A native of Bloomington, Indiana, Sara and her sister Rachel (now a jazz vocalist) were reared by musicologist parents in a town where they were exposed to everything from Celtic music to opera. Also an accomplished classical violinist, Sara began her studies of the repertoire at the tender age of five, and her parents made sure that she received the best training: instruction from Mimi Zweig. Sara took up jazz shortly thereafter; by eight, she was studying with Dr. David Baker, who describes her as “a brilliant, world-class violinist…one of the very best of the present generation of emerging young jazz stars.”

After receiving Undergraduate degrees with high distinction in both classical and jazz performance from Indiana University, Sara moved to New York to earn her Master’s degree in Jazz Violin Performance from the Manhattan School of Music. An in-demand sideperson, Sara has performed and recorded with a breadth of artists including Roseanna Vitro, Esperanza Spalding, Bucky Pizzarelli, John Clayton, and Alan Ferber, among many others.

Sara has released two albums as a leader, First Song (Double-Time) and But Beautiful (Arbors), both of which have garnered numerous accolades including features on NPR’s Morning Edition. She and her sister are also working on a new album with the pianist Fred Hersch.

Sara has performed here recently with the likes of Alexis Cuadrado and Nadje Noordhuis, and we look forward to hearing her own music on our stage on Thursday night as a part of our debut series. The band features the guitarist Jesse Lewis, the bassist Ike Sturm, and the drummer Jared Schonig.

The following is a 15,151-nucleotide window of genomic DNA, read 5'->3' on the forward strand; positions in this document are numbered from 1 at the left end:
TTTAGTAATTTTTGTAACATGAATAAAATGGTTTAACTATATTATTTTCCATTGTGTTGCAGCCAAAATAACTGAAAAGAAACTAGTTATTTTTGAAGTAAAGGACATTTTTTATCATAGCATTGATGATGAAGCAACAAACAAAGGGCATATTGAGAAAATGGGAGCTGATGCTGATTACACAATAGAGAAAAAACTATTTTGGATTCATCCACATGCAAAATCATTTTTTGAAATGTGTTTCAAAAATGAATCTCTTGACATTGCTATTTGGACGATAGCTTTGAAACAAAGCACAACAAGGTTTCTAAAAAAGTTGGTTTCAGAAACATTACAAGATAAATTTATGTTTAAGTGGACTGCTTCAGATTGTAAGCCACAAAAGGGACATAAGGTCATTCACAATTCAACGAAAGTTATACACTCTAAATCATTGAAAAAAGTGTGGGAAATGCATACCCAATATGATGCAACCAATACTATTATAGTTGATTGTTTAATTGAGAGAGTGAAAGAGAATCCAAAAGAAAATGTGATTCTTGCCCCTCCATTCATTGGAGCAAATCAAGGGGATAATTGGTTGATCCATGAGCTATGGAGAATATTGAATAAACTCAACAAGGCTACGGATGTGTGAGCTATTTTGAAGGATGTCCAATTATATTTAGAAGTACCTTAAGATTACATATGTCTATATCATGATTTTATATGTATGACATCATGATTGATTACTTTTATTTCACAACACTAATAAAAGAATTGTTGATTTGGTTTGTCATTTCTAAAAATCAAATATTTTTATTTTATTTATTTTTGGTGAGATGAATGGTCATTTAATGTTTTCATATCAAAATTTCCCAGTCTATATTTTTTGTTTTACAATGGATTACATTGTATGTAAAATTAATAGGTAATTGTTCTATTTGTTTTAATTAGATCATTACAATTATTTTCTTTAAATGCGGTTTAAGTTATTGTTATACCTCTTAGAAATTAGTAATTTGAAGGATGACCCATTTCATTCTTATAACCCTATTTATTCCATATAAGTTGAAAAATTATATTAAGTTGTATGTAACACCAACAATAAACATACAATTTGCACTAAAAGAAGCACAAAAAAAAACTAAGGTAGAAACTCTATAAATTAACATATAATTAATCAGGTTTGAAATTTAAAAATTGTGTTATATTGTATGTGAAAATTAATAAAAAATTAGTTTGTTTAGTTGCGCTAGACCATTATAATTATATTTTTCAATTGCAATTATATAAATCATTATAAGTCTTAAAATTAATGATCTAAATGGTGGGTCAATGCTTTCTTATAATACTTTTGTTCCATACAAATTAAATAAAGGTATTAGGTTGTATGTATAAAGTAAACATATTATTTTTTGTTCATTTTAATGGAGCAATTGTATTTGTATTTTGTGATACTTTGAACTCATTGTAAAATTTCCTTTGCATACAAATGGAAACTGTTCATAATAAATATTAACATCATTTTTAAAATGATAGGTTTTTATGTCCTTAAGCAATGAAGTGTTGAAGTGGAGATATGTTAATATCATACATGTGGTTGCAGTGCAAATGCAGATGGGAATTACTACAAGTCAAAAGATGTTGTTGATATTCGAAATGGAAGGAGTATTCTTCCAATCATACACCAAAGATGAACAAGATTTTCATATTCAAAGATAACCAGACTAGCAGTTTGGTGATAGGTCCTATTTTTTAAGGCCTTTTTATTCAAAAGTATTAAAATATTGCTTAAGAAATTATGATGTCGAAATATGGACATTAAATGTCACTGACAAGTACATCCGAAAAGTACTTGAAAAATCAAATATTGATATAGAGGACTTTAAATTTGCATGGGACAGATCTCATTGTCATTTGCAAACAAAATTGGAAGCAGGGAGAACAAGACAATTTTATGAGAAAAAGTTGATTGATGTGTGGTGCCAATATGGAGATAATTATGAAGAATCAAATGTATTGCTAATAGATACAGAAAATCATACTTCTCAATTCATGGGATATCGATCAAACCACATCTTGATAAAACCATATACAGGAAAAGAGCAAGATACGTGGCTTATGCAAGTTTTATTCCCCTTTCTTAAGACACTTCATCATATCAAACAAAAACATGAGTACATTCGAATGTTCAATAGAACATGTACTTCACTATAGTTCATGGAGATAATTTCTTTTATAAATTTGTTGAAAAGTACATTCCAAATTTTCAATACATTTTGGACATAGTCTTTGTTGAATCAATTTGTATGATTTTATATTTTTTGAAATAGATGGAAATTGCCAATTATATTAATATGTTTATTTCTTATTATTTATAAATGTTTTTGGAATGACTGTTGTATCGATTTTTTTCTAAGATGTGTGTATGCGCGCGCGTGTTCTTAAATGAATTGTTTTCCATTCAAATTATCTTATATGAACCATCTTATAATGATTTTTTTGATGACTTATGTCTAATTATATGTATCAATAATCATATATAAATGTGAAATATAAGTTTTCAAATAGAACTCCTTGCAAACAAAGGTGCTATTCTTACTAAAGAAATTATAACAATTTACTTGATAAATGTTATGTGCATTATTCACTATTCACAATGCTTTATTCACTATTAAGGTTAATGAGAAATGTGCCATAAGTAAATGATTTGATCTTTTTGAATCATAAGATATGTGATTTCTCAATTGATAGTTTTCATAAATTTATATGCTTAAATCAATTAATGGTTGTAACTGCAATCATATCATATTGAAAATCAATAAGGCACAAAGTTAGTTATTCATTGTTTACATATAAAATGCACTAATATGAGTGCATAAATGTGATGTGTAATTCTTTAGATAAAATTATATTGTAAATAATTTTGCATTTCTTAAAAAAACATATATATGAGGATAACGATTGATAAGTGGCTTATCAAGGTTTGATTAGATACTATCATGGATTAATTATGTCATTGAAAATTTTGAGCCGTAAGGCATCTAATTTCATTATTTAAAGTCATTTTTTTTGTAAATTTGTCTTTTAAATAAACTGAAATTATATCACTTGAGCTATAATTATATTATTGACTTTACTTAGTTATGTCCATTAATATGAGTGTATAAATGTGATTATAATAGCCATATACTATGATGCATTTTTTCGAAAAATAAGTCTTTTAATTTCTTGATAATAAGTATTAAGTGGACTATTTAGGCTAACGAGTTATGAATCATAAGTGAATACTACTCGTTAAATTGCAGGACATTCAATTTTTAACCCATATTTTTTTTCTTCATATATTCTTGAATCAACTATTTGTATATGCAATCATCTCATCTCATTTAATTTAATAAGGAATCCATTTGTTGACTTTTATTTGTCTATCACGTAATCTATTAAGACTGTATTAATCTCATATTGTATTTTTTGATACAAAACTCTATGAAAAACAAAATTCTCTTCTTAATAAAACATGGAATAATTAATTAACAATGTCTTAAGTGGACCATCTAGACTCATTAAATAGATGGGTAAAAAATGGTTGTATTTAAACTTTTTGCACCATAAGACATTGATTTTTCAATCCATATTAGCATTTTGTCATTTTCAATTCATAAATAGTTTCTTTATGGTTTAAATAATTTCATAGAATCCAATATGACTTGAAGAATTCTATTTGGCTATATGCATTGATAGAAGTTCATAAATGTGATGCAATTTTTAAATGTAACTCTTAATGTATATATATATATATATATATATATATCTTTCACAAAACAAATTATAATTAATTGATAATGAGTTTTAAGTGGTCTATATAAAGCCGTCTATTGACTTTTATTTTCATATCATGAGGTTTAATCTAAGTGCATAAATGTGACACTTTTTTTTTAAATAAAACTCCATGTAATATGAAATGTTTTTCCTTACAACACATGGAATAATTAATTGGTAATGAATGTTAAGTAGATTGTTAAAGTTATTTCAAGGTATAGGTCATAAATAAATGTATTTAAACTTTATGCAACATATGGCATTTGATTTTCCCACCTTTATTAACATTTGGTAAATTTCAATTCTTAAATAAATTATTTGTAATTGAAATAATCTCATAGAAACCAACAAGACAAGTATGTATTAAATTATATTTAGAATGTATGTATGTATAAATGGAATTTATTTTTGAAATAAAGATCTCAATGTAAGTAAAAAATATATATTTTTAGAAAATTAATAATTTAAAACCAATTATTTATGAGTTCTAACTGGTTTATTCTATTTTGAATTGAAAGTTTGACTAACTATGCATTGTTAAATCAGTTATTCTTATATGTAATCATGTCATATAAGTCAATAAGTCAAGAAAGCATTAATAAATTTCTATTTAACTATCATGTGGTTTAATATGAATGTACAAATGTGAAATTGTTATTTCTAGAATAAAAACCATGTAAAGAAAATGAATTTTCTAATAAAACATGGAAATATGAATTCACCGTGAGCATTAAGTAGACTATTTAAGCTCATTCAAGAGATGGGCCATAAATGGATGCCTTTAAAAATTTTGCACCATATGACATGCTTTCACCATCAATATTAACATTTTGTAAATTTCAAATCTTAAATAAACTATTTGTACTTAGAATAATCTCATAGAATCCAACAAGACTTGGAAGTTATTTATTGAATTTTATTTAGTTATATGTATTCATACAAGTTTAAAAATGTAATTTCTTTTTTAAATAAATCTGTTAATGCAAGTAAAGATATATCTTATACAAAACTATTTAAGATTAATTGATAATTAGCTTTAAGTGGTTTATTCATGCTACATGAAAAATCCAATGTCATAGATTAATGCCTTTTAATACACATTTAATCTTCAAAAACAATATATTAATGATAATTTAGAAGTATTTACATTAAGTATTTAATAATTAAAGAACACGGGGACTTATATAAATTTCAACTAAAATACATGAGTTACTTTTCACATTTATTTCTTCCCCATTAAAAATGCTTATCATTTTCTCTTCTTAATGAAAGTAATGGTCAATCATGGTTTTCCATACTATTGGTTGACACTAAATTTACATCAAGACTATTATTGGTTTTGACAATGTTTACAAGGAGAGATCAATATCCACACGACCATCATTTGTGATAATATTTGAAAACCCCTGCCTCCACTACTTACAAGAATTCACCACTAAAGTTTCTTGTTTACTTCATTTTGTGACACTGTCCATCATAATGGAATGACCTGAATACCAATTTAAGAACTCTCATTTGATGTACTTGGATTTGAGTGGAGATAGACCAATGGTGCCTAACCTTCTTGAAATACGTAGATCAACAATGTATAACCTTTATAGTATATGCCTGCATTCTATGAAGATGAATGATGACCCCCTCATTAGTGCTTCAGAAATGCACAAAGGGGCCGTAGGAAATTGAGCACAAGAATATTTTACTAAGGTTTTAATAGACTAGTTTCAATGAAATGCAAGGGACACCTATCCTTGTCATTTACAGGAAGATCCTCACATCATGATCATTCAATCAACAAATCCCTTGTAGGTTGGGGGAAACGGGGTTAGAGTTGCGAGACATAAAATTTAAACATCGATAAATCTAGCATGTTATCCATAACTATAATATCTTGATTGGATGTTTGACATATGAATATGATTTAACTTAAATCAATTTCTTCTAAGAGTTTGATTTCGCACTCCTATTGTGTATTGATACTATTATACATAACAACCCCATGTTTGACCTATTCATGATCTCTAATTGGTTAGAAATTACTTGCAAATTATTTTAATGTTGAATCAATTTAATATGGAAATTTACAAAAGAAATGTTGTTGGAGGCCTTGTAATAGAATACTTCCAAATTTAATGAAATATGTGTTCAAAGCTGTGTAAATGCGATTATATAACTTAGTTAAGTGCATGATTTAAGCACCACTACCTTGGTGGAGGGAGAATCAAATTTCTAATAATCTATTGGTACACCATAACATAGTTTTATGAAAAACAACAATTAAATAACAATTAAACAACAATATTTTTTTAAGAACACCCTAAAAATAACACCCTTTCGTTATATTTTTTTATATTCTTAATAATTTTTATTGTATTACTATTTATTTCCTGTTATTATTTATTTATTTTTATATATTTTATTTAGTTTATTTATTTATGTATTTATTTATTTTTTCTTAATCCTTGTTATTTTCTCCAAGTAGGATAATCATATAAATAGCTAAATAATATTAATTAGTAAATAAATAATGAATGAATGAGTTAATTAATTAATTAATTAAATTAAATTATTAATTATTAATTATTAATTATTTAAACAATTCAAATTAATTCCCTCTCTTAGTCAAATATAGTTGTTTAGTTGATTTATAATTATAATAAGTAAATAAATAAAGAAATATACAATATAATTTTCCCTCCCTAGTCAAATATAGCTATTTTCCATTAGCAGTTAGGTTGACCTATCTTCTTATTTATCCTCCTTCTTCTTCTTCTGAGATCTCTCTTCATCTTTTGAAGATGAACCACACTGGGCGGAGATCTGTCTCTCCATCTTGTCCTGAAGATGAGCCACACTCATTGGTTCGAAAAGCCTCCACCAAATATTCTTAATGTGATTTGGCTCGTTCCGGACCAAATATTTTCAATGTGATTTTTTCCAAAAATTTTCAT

Watch videos from Sara’s recent Jazz Gallery performances with Alexis and Nadje.

Photo via Heed Mag

Herbie Hancock describes Gretchen Parlato as “a singer with a deep, almost magical connection to the music.” Wayne Shorter adds, “In an inconspicuous way, Gretchen Parlato knows how to play the same instrument that Frank Sinatra played. There’s no one out there like Gretchen.”

Gretchen was born in Los Angeles, California, and raised by a musical family. Her father, Dave Parlato, played bass with Frank Zappa, Al JarreauBarbra Streisand, and Henry Mancini, and her grandfather was a trumpet player. You can hear evidence of Gretchen’s strong phrasing at an early age on her 2009 album, In A Dream (ObliqSound). The vocalist graduated from the Los Angeles County High School for the Arts and later attended UCLA, where she studied ethnomusicology and jazz. In 2001, Gretchen was the first vocalist ever to be accepted into the Thelonious Monk Institute of Jazz Performance. The experience proved to be formative, as much for Gretchen’s development as it was for her peers and faculty members’ impressions of her.